While driving my daughters to school one morning, I shared a story of their aunt (my big sis), age ten, sleep walking. “With her eyes completely closed, she went to the record player in our living room and started drinking off the arm as if it was a faucet” I explained. “What’s a record player?” asked my youngest, age seven.
Lament though many adults do the ever-expanding presence of technology in children’s lives, unless you are embracing the wisdom of third party experts to educate your children about digital safety, you too are sleepwalking. Permit Parenting 2.0 to provide your wake up call!
Wake up point number one: Fire yourself. “Allowing children to roam free on technology today is no more appropriate than permitting them to roam free on freeways” Tshaka Armstrong, founder of Digital Shepherds accurately stated at Parenting 2.0’s first P20 Talks Conference. Unless digital safety is your full-time passion, however, stop pretending to be an expert. Doing so merely passes on a false sense of security and endangers your entire household. While you may believe your child is playing an innocent computer game, hackers may be stealing his social security number – yes his – and accessing also passwords to your banking information. Heed this call to embrace humility and seek the wisdom of third party educators like Tshaka and others.
Wake up point number two: The danger in the mirror. Over ninety percent of child molesters are friends and family – not strangers that track your child down via a computer screen. Stop saying “It won’t happen to my children” or if it did “they would tell me.” Statistics prove otherwise. One out of three females, one out of six males in the US will be molested before the age of 18. Naive parents – not strangers – are at fault. Wake up and protect your child. Add Jill Starishevsky’s book “My Body Belongs to Me” to your parental tool chest when s/he is two – yes two not twelve! Saying no to adults takes practice – empower and protect your toddler! If your child says uncle Jimmy or Grandpa touched him in a way that made him uncomfortable – believe him!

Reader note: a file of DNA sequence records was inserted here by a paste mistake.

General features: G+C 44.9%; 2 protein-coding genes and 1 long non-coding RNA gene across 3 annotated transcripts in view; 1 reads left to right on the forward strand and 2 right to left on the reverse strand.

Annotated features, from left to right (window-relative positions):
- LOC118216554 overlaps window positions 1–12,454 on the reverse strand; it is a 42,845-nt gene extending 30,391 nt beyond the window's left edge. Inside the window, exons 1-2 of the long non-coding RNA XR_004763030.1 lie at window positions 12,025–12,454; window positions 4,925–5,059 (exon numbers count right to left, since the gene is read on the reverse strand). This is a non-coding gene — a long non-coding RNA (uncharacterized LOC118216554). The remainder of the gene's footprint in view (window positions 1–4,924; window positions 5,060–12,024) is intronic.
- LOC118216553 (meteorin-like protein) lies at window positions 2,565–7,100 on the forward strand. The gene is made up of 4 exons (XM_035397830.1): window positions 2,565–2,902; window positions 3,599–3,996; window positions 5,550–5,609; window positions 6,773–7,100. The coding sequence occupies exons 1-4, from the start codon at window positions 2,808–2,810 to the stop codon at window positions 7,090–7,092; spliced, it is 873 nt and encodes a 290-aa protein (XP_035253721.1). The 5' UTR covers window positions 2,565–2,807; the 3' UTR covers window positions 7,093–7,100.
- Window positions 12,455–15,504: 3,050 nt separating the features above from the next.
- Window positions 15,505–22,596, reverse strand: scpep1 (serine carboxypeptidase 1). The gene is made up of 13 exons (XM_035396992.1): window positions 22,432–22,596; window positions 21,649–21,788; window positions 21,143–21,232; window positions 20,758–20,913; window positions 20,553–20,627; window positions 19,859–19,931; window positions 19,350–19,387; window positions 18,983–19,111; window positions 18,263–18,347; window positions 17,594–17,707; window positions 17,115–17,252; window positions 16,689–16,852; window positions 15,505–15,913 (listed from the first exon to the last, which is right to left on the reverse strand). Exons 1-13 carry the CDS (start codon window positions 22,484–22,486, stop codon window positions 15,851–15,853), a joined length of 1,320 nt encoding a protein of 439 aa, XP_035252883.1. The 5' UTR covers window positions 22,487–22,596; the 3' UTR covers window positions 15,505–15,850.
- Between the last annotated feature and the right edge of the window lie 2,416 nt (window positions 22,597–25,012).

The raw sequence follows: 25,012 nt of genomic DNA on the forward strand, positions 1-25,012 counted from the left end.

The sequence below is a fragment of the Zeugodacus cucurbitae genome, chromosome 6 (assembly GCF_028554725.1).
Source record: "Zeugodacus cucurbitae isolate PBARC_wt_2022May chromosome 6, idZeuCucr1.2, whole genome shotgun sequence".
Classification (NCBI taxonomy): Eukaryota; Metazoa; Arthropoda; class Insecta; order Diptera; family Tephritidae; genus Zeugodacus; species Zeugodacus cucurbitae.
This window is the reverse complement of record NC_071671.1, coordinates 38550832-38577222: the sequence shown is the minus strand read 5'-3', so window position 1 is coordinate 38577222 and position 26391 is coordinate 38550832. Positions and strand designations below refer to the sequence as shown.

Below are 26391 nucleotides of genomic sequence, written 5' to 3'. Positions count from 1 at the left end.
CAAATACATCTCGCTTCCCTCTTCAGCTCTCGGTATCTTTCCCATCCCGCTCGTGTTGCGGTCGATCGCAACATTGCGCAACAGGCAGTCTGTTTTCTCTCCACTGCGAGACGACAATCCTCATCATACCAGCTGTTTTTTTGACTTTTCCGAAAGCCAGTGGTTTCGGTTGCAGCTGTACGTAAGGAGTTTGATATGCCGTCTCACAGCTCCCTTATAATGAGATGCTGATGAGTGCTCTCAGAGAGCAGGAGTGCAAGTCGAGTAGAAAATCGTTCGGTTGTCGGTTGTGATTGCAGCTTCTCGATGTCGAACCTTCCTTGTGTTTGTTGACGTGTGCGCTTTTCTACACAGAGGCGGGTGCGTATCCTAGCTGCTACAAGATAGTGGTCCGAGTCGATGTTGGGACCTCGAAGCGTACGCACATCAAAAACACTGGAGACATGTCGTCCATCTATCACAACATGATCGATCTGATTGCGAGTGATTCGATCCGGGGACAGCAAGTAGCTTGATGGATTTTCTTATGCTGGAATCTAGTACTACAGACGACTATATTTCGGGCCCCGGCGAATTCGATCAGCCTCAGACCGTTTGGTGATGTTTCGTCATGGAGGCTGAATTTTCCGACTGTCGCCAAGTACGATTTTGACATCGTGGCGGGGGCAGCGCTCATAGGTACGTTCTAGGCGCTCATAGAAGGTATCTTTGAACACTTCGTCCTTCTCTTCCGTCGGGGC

Wake up point number three: Use technology to bond with your child. Yes bond. Parents who prevent children from accessing technology leave them just as vulnerable to danger as parents who fail to educate their children about child abuse. While there are mountains of scientific information to support that less technology is most assuredly best for brain development in small children, technology can provide a powerful bonding opportunity with your school-age child. Embrace the philosophy of Edutainment as espoused by Digital Safety expert Kristy Bjorkland Davis. Use technology to have fun and connect with your child not simply restrict or scare them. Very often, children know more than parents thanks to exchanges with friends. Rather than being threatened by this, set the example of life-long learning and permit them to teach you a few things. And then -like everything else you do as a parent – use their moves and the advice of experts to stay one step ahead of them.
Thank you to all the Parenting 2.0 Humanitarians who served as Thought Leaders for P20 Talks 2012 Digital Safety Panel: Tshaka Armstrong, Robin Sax, Kristine Bjorkland Davidson, Melissa Pazen, and Etel Leit.